Granite Point Mortgage Trust making its debut in CRE CLO market
Granite Point Mortgage Trust, the real estate investment trust spun out of Two Harbors Investment last year, is marketing its first securitization of loans used to fix up or repurpose commercial real estate.
The $826.6 million transaction, GPMT 2018-1, is collateralized by 23 loans totaling $748 million and $78.6 million cash, according to Kroll Bond Rating Agency. The cash will be used to acquire two loans totaling $68.1 million that are expected to close after GPTM 2018-1 does, and a $10.5 million companion participation in one of the trust loans.
That represents approximately two-fifths of the REIT’s $2.4 billion portfolio, according to Kroll.
The deal is what’s known as a commercial real estate collateralized loan obligation, a vehicle that has become very popular for financing short-term floating-rate mortgages. Six transactions were completed in the first quarter of this year, and there are 10 in the second- quarter pipeline, according to Kroll. The rating agency estimates that in 2018, total issuance volume could be $12 billion to $15 billion, up from $7.7 billion in 2017.
Compared with some recent deals by regular CRE CLO issuers that are actively managed, Granite has a limited ability to buy and sell assets during the life of the transaction. In addition to three loans identified in the presale report, the sponsor can also acquire companion participations related to the initial assets for 2.5 years post-closing. It cannot acquire loans on any additional properties, however.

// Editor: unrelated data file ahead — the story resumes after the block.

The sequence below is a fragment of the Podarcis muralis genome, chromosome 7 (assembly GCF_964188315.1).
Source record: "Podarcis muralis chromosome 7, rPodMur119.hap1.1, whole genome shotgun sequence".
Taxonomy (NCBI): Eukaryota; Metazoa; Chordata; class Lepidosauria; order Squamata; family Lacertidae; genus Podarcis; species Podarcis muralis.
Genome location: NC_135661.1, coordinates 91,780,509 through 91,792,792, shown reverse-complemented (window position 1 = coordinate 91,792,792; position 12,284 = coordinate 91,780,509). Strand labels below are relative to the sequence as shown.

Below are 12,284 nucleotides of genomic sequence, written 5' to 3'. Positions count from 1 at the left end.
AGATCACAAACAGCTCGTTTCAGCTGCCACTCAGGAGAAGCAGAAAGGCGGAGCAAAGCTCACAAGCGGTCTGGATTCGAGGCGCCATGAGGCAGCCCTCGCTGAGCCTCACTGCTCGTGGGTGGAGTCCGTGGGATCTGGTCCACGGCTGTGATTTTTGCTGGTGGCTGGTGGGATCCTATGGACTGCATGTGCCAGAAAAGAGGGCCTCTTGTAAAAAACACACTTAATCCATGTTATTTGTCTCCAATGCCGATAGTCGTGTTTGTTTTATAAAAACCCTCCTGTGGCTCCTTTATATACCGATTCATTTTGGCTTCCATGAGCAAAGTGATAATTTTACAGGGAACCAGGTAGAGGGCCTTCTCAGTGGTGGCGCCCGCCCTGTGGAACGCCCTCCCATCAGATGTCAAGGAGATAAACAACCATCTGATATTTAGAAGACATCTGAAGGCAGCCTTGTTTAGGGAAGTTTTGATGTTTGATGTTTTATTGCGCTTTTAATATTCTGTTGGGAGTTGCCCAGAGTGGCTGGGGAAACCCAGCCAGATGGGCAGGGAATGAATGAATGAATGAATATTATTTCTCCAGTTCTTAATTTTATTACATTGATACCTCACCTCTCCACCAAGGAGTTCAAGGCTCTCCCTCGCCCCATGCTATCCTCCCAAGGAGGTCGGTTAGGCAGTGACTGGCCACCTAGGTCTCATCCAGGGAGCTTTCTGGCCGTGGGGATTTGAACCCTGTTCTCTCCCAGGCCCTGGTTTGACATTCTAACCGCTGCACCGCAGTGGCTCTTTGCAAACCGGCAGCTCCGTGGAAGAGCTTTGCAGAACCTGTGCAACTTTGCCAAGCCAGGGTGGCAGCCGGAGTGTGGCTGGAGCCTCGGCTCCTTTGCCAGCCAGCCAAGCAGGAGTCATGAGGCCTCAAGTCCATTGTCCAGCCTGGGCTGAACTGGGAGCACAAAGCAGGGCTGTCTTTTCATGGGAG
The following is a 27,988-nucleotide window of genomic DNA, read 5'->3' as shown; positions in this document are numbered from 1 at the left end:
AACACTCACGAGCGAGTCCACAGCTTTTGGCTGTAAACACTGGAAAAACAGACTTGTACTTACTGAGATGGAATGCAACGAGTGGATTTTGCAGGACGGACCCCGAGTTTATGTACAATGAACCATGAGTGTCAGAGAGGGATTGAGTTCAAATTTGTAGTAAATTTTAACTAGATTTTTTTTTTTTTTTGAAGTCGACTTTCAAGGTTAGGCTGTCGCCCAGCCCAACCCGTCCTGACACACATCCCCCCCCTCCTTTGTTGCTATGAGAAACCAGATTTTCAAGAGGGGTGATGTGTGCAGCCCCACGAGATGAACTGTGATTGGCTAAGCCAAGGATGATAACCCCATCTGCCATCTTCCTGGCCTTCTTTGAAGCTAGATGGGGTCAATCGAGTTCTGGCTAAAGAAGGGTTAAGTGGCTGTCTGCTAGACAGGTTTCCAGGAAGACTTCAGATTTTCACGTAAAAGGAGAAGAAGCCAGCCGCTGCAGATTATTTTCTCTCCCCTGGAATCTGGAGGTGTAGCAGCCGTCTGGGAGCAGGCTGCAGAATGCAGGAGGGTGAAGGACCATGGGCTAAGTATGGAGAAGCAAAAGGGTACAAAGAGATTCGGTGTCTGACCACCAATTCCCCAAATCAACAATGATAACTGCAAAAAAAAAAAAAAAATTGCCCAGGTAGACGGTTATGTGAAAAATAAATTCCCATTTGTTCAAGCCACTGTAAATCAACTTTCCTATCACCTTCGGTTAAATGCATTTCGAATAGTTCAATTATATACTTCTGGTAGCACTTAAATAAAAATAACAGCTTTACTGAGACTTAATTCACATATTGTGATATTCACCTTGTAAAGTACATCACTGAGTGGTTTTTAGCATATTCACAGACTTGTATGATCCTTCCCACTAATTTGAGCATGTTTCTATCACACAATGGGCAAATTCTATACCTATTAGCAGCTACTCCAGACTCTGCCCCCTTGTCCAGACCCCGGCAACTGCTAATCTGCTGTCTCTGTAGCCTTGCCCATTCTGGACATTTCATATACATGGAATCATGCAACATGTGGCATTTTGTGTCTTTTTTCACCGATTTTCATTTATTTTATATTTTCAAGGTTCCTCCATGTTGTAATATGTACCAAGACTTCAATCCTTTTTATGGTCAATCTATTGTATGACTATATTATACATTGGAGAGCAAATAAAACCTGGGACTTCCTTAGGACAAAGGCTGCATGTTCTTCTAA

In other ways, however, the transaction is pushing the envelope. Of the 25 commercial mortgage assets, six (30.3%) are non-controlling participations in whole loans.
“In certain situations, if conflicts of interest arise between GPMT (whose affiliates hold the controlling participations) and the noteholders, such as during a loan workout, the noteholders have no control or consultation rights that would enable them to have any input regarding the resolution strategy,” Kroll notes in the presale report.
The rating agency added that the exposure to non-controlling participations in this transaction is lower compared to some of the recent, similarly sized transactions, where the initial exposure to non-controlling participations exceeded 95% - an apparent reference to a deal sponsored last year by the Blackstone Group.
The trust loan collateral is also highly leveraged, with a weighted average in-trust loan-to-value ratio, as measured by Kroll, of 125.3%. That the third highest of the 12 CRE CLO transactions rated by Kroll in the last 12 months, which ranged from 112% to 135%, with an average of 121%.
Kroll expects to assign an AAA to $442.21 million of Class A notes, which benefit from 46.5% credit enhancement, as well as to $52.59 million of Class A-S notes, which benefit from 40.125% credit enhancement.
Granite Point’s transaction cannot be called before May 2020; if it is not called, the coupon on the Class A and A-S notes steps up on October 2022; the coupon on the Class B and Class C notes steps up in February 2023 and the Class D notes in August 2023.